IC managers’ verdict on future of internal comms

IC managers' verdict on future of internal comms

November 12, 2015

Internal communication has changed beyond all recognition in the past 20 years.

Headlines’ CEO Peter Doherty recently wrote this popular blog describing the industry’s evolution and his predictions for the future.

We asked three internal communicators to share their thoughts on the IC sector then, now and in years to come…


James Hayward
James Hayward

“IC has transitioned from being ‘nice to have’ to being essential.

“One of the defining moments has been the advance in intranets and social/collaboration tools.

“The big challenge for IC has been gaining recognition.

“Thankfully, today, we can provide evidence that it helps achieve organisational goals, contributes to managerial efficiency, creates trust and facilitates decision making.

“I see IC evolving greatly over the next 20 years.

“The effect that the new generation of employees is having on business and IC is massive; it’s leaving many senior leaders behind.

“IC must support this situation; senior leadership should be encouraged to lead and enable innovation from all generations, and IC should support this.”



“When I started out, IC lacked identity and direction.

“Today, it’s strategically important.

Duncan Flint
Duncan Flint

“The big changes include greater use of digital media; the struggle to control the integration of social media with slower-reacting corporate communications; an emphasis on performance measurement; and seeing the industry professionalise.

“The highlight for me is the introduction of social media channels like Yammer, SharePoint and Lync.

“There have been challenges in getting IC on the top table and overcoming the ‘IC is fluffy’ attitude.

“It’s also been difficult integrating social media into corporate communications, evidencing IC success, identifying where we can best add value and working out how best to synchronise IC with external communications.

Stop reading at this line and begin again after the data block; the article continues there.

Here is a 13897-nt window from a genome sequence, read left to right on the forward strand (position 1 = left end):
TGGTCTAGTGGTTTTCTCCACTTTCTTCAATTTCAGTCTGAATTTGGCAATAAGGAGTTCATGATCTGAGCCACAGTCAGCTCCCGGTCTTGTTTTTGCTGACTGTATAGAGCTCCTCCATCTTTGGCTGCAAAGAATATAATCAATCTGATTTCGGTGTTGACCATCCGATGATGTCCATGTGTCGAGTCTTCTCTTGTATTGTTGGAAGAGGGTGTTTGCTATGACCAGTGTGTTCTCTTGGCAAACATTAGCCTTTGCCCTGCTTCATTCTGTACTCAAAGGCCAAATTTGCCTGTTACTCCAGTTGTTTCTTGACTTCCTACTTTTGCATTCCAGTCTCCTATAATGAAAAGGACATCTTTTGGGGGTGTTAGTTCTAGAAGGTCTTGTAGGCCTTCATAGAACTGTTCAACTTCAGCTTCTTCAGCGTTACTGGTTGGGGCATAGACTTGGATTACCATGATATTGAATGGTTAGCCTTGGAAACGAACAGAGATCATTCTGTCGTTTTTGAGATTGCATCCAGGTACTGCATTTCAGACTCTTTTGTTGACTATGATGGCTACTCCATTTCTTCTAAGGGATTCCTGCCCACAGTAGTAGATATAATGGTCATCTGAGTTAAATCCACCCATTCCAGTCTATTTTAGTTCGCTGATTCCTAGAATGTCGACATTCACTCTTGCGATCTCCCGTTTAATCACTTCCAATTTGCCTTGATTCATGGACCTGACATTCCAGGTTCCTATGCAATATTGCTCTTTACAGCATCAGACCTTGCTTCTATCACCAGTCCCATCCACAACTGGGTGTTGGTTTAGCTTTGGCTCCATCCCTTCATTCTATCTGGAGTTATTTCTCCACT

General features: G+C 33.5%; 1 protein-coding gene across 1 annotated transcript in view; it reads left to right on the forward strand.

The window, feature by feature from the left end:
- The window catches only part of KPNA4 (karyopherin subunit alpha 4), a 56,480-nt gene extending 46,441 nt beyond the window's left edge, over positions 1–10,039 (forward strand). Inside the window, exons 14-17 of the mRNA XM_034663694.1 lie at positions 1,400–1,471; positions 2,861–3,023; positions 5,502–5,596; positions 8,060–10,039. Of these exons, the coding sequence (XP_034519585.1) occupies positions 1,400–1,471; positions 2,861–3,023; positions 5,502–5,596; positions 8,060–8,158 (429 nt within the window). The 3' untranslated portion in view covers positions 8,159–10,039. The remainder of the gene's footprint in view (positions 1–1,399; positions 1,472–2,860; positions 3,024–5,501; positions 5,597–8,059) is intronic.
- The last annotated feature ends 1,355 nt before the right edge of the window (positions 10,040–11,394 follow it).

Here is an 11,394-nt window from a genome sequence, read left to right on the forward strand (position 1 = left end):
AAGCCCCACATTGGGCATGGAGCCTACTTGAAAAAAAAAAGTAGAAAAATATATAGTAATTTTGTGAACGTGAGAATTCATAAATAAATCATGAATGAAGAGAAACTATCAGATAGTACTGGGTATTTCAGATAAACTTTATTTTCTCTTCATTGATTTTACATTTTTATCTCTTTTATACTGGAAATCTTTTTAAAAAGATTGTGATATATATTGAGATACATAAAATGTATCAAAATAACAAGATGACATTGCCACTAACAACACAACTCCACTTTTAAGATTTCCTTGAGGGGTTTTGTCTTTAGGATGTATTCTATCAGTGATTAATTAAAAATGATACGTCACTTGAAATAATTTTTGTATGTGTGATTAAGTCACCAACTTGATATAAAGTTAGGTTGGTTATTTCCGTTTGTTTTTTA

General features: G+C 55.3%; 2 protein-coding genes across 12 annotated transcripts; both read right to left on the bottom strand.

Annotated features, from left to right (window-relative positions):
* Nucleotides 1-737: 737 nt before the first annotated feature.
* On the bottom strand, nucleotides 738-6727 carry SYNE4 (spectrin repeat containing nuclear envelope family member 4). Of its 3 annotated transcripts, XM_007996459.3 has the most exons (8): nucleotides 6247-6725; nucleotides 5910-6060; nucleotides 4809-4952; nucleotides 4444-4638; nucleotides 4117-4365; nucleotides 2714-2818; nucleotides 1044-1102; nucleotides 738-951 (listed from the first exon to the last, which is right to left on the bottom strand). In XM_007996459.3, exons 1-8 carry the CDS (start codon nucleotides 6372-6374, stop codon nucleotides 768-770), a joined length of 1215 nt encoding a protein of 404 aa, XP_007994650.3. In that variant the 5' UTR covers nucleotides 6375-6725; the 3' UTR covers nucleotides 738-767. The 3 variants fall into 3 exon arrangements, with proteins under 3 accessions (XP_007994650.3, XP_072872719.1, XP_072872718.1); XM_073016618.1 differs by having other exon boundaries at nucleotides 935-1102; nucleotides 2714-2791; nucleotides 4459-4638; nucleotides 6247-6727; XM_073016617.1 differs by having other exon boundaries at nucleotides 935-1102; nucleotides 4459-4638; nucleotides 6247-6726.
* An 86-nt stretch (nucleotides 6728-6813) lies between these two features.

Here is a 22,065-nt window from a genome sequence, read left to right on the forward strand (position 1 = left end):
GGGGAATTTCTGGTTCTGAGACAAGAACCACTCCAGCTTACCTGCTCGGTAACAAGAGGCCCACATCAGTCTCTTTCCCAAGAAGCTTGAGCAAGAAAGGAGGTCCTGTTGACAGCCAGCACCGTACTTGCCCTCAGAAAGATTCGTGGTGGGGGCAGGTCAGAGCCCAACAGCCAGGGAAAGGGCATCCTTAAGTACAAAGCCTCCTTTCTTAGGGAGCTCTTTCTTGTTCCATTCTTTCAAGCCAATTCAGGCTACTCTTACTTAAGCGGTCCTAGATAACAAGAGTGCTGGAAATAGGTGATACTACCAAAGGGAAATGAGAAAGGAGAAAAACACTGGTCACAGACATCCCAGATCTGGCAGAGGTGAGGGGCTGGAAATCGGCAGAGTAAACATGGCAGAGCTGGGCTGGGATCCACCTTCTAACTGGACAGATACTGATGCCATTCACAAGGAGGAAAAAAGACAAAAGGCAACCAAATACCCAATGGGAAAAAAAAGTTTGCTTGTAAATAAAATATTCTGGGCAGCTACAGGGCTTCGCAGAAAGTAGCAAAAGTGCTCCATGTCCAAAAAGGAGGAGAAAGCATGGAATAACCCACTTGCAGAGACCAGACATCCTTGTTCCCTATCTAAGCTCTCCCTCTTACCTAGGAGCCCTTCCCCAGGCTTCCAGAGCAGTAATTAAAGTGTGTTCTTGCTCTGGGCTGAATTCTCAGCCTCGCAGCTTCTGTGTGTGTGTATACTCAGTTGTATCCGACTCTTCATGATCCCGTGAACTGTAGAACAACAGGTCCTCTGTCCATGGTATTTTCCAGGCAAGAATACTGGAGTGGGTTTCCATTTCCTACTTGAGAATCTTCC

“Over the next 20 years, I see more specialisation occurring.

“I think communications strategy will become an integral part of corporate strategy, and I see IC departments shrinking, but profile increasing.”



“I’ve seen the industry professionalise. It’s becoming recognised as a strategic driver of organisational performance.

“Previously, IC was typically perceived to be about the staff newsletter, fluffy and self-congratulatory, with little measurement – which meant no recognition for the practitioners’ expertise.

Kathryn Kneller
Kathryn Kneller

“HR has become a strategic adviser and has seen talent as a resource that needs leveraging because it impacts business performance, realising the importance of communications and engagement and the role IC can play in that.

“HR is now one of our biggest advocates.

“The Web 2.0 phenomenon was a tipping point. IC could no longer just be about broadcasting messages; people expected to be able to discuss and feed back on organisational policies.

“IC had to master the technology and listen carefully to conversations. It had to have its finger on the pulse, to feed back to leadership and shape messages accordingly.

“In our future, I’m acutely aware of the war for talent.

To maintain the economic growth rates of the last 30 years, Western economies need huge population growth, which is unlikely.

“Corporations will have to up their game to attract and retain the best employees.

“Companies will have to do something innovative to do that, and IC is the only department that can ‘sell’ the business to employees – providing not just a reason to join, but a reason to stay. Business leadership will have to pay serious attention to that and resource IC appropriately.

“Our metrics will be more closely tied to quantifiable business performance measures like attrition rates. Over the next 10 years, we are really going to come into our own.”

Read Peter Doherty’s full article about the evolution of the internal communications industry here….